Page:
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by Ed Erkes on Wed Mar 15, 2017 8:29 pm
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Finally got to try my new D500 on birds in flight a couple of weeks ago and found Dynamic AF behaving very differently than it did on my D800 (despite the fact the exact same wording is used in the two camera manuals to describe how they work).  I found that in dynamic AF modes with the d500, the focus would very quickly switch to the background if the selected focus point drifted off the subject. Function improved when I set Blocked Shot Response to 5 and subject motion to erratic. It seemed that dynamic af was behaving very similarly to single point af. I was convinced I had a defective D500 until a google search led me to this thread started by Steve Perry:  http://www.fredmiranda.com/forum/topic/1478115/0

Have others here noticed this behavior? I personally preferred the way it worked on my D800. Although using D25 or D72 and blocked shot set to 5 and subject motion at erratic, I am getting more in-focus images than I did with the D800, I think it would perform even better if it functioned as the D800 did.
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by DChan on Wed Mar 15, 2017 8:50 pm
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I did on quite a few occasions finding the camera focusing on the background instead of the flying pigeons even if the focus point was on the bird as far as I could tell. I'm not sure if it's me (just an average Joe here) or the camera though. Have to go read what Steve Perry is talking about.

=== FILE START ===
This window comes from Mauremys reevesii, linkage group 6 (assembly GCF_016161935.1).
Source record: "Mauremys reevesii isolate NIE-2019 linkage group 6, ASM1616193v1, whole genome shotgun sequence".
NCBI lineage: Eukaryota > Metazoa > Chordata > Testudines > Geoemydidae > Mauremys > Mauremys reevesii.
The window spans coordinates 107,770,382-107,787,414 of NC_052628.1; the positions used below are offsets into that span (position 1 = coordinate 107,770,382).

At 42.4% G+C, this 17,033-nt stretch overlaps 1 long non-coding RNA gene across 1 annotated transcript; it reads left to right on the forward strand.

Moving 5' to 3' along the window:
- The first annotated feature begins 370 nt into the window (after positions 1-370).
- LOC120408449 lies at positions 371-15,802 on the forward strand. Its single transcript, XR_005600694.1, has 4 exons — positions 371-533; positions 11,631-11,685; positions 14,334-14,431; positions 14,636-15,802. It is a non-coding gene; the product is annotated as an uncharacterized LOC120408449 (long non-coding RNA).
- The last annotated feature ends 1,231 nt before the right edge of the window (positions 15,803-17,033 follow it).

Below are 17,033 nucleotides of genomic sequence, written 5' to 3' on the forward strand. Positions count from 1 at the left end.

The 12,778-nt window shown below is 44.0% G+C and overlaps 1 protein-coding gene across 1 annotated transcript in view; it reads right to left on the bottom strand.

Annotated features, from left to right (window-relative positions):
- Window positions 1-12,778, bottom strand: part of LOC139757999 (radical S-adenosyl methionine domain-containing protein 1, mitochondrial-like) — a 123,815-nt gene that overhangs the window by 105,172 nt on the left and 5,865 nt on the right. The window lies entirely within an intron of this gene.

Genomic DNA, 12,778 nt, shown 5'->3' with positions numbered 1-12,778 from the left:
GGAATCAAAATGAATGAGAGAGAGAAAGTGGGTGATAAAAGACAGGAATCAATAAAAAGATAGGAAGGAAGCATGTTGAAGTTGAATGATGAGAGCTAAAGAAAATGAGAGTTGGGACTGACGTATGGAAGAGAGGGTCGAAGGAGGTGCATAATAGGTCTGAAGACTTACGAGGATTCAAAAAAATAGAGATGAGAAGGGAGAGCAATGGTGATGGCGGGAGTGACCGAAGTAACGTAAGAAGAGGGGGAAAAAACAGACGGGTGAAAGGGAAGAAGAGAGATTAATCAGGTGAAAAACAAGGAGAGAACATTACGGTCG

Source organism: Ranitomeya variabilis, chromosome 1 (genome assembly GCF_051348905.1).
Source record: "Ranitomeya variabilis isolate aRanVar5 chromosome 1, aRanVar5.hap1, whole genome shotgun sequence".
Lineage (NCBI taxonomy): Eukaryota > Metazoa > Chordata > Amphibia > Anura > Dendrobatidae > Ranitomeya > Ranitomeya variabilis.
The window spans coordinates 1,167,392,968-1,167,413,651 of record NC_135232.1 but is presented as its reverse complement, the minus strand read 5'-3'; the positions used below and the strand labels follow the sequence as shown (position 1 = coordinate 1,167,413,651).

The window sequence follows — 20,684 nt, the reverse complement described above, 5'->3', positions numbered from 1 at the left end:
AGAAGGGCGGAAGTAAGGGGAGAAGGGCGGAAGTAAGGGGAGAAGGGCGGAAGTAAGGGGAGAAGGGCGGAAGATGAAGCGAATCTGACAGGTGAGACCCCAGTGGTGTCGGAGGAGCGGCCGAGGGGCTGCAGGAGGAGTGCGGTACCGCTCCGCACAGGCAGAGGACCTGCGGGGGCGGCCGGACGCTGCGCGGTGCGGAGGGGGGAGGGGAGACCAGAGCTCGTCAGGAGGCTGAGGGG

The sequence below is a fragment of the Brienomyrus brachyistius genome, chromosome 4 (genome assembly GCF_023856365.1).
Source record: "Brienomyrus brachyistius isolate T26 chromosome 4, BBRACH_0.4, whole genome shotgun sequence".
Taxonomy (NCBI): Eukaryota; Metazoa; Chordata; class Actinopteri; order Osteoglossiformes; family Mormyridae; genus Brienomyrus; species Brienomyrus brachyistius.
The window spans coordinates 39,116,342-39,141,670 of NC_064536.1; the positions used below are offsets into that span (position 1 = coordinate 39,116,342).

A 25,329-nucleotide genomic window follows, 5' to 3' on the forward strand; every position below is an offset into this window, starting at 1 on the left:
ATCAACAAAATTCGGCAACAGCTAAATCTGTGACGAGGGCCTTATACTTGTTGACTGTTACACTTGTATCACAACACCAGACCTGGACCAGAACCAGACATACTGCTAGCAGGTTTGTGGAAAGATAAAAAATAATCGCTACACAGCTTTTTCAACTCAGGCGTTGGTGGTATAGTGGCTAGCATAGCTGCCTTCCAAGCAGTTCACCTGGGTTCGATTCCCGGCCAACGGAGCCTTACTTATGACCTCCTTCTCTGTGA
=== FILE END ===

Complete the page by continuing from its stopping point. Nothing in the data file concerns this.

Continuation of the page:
by photoman4343 on Wed Mar 15, 2017 9:54 pm
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Ed, I use D 25 most of the time for my bird shots. Sometimes I use D72. I have not experimented much yet with the Group Area AF option, but I have read that it works well with smaller birds. I am going to try it out soon during spring migration.  

My D 500 acts like all of my other Nikon bodies. If the AF system picks up something in the background it will likely shift focus to it. And you need to respond in kind. Regarding Custom setting a3, Focus Tracking with lock on, on my D 500  I usually have Blocked Shot set to 2 or to Quick, and I keep Subject Motion to Normal or the middle position.  My style of shooting is that when I lose focus on the bird or other subject I want everything to be fast and quick.